At Garryloop we prefer to do a mix of the two, usually with a maximum of four candidates, which allows more instructor attention and a slightly more relaxed environment. Our candidates self prepare and we do a revision/training afternoon the day before the assessment. This works very well for us, and produces a high pass rate. The DSC is a recognised qualification and you will need to put the work in to pass: it is not open book, but a fair and honest assessment – despite what you may hear!
We increasingly find that folk want to do the Introduction to Stalking course either a month or two before their DSC or at the same time, thereby combining the practical elements of stalking with the more formal training and qualification aspects. It also ticks most boxes a firearms enquiry officer will be looking at before deciding on your suitability for a firearm, and certainly demonstrates your commitment. Most importantly, you get practical advice and extensive knowledge of all different aspects of stalking and the law. I would have gained a lot from such instruction in my early days, and would certainly have had some venison in the freezer a lot sooner!
Now to tackle the ‘good reason’ for owning your deer rifle. These days, firearms staff will want you to have permission to stalk ground on a frequent basis. Not so long ago, when it would have been acceptable to pay for the odd day. The ideal scenario is therefore to have permission to shoot on a suitable area of land with deer on it. This isn’t easy to achieve for any kind of shooting, and even more difficult in the case of deer. If you can offer your services to a farmer who is having a problem with deer then you are indeed fortunate, especially as an inexperienced stalker learning your trade. Be persistent and don’t be disheartened: if you don’t ask you don’t get! With a polite approach, you never know, you might just be in the right place at the right time. Better still, if a personal introduction through a contact or friend is possible, be sure to take advantage of it. You can also join local shoots, and offers to help the keeper or estate owner with pen building or the like can occasionally result in stalking opportunities. A more realistic option is to join a stalking syndicate; you will see quite a few of these advertised in the sporting press. Price varies massively, and be very wary: there are cowboys out there trying to make a fast buck. I would certainly ask around before parting with your money – speak to an existing member and go and have a look around first. I still hear of syndicates being advertised as five rifles when in reality there are 35 – you have been warned!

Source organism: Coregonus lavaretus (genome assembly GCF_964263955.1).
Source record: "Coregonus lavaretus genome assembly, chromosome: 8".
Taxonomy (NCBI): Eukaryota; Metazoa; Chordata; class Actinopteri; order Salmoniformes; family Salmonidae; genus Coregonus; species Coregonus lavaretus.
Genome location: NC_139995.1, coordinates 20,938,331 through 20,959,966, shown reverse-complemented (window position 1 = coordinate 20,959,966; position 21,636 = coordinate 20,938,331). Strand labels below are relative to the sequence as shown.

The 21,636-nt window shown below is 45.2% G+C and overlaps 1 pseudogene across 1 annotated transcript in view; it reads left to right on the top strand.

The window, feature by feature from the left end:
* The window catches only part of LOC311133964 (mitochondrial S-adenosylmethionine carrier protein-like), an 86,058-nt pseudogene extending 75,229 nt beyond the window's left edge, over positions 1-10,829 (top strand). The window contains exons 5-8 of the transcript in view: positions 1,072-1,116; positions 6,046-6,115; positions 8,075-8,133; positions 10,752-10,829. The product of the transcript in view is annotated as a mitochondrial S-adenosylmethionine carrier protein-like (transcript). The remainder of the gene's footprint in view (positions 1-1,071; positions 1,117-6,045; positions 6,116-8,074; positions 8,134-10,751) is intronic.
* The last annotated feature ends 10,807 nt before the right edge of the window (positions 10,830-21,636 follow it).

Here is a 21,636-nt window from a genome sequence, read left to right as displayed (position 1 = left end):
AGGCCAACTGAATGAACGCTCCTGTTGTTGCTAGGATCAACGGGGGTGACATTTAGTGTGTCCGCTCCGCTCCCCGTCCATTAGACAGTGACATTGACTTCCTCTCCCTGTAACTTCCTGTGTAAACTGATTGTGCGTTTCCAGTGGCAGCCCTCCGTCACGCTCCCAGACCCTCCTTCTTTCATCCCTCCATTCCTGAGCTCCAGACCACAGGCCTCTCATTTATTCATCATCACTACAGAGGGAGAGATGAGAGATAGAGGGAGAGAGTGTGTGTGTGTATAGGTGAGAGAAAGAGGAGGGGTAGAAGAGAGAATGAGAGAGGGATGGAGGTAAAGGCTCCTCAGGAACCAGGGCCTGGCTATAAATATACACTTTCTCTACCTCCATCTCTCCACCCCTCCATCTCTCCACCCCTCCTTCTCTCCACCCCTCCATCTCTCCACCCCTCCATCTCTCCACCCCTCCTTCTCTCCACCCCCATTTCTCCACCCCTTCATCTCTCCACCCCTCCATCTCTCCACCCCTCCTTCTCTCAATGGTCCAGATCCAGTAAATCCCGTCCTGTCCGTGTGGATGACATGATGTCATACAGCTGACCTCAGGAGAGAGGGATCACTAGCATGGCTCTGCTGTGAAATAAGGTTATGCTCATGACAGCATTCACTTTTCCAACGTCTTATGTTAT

The above is given as a general guide: individual circumstances will vary and different rules may apply. I deal with firearms staff across the country on a regular basis and find them to be, in the main, a very helpful breed. None of the people that I have assisted through this process – of which there are many – have ever had cause to complain. I also find that with somewhere to use the rifle and a confirmation of booking for a DSC 1, most forces will grant an FAC so that you may use your own gun for your DSC range assessment. Good luck and get on with it: the opportunities are out there if you fancy stalking, and it’s not nearly as difficult as you think!